The early chartersThe editors of Fasti Parochiales, quoting charters of Finchale Priory, say that the patronage of Giggleswick Church started with Henry de Puteaco (Puteach, Pudsey, Puiset), son of Hugh Pudsey, Bishop of Durham who gave the advowson of Giggleswick Church to the Priory of Finchale in c.1196. After much dispute, in 1227 William de Percy, the overlord for the north of England, was confirmed to hold this right. Early rectors were William (before 1175), Henry (1182-c.1200), Laurence (c.1205-1211) and Walter de Vestiario (1230). Laurencio parson of Giggleswick (charters dated between 1190 and 1230) and ‘Laurence parson of Gikleswic’ is a witness in a charter of 1224. In 1230 the Archbishop of York Walter Gray granted that after the death of Walter de Vestiario, the then rector (who resigned as rector in 1231 or 2 with a pension of 55 marks/year), there should be a perpetual vicarage (Walter died in 1259). The Prior of Finchale then became Rector and made presentations of the vicarage until the Dissolution. This was confirmed by Pope Gregory IX in 1232 or 3. In 1259 Archbishop Godfrey de Ludham ordained a vicarage, confirming the tithes due from Langcliffe and Stainforth, and noted that the Vicar will have a priest living with him, ‘in the dwelling house on the church land to live in’. Thus there is evidence for a ‘vicarage’ being lived in. The vicarage was assessed at £33-6s-8d in 1291.
The vicars and priestsThere are several versions of the list of vicars with appointment dates but the most comprehensive one justified by documentary evidence is perhaps that given by Brayshaw and Robinson. Specific differences concern William de Smeton, 1327 and James Carr, given on the board as vicar from 1507 (died 1518) who founded the Chantry of the Rood, because he was a chantry priest not vicar. Details of the early history to 1556 are given in the Fasti Parochiales Series (1971).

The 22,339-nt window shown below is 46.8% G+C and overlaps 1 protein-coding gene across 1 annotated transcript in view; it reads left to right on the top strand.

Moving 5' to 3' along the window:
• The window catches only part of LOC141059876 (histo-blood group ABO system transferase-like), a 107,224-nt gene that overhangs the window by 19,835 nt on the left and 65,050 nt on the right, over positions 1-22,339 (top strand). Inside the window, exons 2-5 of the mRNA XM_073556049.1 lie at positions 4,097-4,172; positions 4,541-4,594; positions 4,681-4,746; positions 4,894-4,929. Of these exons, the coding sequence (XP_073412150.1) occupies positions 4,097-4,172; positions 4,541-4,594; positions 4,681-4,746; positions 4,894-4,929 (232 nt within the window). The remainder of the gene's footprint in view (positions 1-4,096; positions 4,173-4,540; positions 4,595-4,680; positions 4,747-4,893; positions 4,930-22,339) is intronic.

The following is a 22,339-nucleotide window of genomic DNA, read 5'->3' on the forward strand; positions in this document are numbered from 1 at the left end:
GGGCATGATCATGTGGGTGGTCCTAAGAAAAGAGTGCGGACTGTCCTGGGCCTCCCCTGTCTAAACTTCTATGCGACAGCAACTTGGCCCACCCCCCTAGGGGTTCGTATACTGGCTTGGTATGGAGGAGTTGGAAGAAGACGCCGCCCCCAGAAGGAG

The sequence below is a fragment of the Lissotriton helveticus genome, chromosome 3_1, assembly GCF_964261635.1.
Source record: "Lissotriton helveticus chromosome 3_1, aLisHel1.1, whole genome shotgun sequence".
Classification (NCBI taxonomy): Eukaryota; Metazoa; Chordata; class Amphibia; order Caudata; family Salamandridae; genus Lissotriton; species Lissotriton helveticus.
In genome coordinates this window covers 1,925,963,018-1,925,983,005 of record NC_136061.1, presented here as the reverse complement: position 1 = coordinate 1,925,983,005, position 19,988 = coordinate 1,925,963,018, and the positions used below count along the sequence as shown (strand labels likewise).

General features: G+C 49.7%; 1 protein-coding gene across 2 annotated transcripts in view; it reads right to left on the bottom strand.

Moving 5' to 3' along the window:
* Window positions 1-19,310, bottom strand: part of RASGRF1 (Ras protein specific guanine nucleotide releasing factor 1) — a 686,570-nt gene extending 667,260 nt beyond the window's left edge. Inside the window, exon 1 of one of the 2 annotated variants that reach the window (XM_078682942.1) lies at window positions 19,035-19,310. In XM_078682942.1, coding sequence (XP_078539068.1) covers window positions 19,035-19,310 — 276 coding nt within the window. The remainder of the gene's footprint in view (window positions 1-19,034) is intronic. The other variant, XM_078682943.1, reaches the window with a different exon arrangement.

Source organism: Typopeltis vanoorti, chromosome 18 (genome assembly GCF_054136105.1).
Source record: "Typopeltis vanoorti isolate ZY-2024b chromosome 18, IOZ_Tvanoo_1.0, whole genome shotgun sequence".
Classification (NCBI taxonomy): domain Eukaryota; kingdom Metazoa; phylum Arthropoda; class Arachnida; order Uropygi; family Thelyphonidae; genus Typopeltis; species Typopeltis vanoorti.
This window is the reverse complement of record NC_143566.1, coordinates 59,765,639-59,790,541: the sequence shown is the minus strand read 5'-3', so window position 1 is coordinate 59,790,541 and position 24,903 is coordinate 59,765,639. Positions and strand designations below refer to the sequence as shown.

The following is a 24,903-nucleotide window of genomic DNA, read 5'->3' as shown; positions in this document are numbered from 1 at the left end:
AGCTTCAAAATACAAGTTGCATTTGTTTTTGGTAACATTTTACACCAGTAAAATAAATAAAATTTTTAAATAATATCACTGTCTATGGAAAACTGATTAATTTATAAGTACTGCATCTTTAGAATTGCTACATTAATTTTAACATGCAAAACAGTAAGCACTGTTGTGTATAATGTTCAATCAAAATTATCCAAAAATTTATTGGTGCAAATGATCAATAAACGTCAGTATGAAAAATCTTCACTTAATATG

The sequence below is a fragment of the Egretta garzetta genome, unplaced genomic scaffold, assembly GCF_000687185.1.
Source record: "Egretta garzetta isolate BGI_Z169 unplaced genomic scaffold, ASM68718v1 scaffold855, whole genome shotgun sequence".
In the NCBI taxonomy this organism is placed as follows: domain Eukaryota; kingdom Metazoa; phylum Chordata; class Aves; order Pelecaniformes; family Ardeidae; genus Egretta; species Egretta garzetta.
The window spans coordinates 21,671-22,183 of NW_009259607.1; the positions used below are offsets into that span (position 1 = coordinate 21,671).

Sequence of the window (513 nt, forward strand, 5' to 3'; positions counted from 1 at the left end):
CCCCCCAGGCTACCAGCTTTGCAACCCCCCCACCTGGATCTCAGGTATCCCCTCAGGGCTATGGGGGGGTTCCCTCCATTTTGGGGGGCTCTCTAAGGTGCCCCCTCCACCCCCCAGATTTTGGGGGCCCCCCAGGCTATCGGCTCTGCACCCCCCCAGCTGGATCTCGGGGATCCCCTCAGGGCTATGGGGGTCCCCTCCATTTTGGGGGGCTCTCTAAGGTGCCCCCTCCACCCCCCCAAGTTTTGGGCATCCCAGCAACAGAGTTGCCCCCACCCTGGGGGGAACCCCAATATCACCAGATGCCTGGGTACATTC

From 1231 to 1686 there are 34 vicars names known. Of these, nine are said to have resigned their post, and at least eleven died in post. A search in the Yorkshire Archaeological Society Record Series lists (which go up to 1688) reveals ten relevant wills in the York Registers, but of these, that of John Holderness (died 1414) reveals nothing about Giggleswick and five are Administrations, not full wills, which reveal very little useful information. However, in addition we have four wills - of Christopher Altham chaplain 1461, John Malton Chantry priest 1538, John Mone priest 1538 and Richard Somerscall priest 1557 who are not listed as vicars. We therefore have eight full wills spanning the period 1412 to 1719. Three of the full wills are in Latin. A search of the Prerogative Court of Canterbury wills has not revealed any relevant ones (www.nationalarchives.gov.uk/documentsonline).
The titles rector and vicar and (for unbeneficed posts for generally semi- or illiterate men) titles of priest, chaplain, curate and clerk are used. ‘Sir’ (dominus), a courtesy title for a non-graduate man of the church, is often used. Rectors took the great tithes and were responsible for chancel repairs and the vicar took lesser tithes and was responsible with the churchwardens for the nave, tower and bells. The clerk led the singing.
The wills pre-Elizabeth (up to 1558)The first will (in Latin) is that of William Stalmyn vicar ‘de Gygleswike’ of 1412. He was vicar in 1335 and is noted in 1351 as being a canon at Southwell and ratified at Giggleswick in 1399 - a remarkable length of service if true - it is suspected that there was another unrecorded man of the same name. A deed of gift by William Stalmyn of Langcliffe, perpetual vicar of Giggleswick, and his wife Emmot of all his lands and tenements is known from 1409. The graduated Poll Tax list of 1379 curiously notes Willelmus de Langclyff and wife living in Giggleswick, paying 4 pence. The name is clearly Stalmyn not Stalwyn as written by Shuffrey; Stalmine is a village near Fleetwood and Stalman is a common local name in Craven. He first bequeaths his soul to the Blessed Mary and all the Saints. Interestingly he leaves ‘duos solidos’ (2 shillings) to the great altar of Horton Church, five books to Ade Morton, capellano, and 40 solidos to dominus Rico Hayholme capellano. (The title capellano or chaplain means minister of a chapel). To dominus Henrico Rauthmell capellano he leaves five silver spoons and two pounds. He leaves an ordinal (a book of instructions on the administration of the liturgy and sacraments) and other writings to Giggleswick church. To Sawley Abbey he leaves nine bed covers for inmates, and all his domestic utensils to John Calnay and his sister.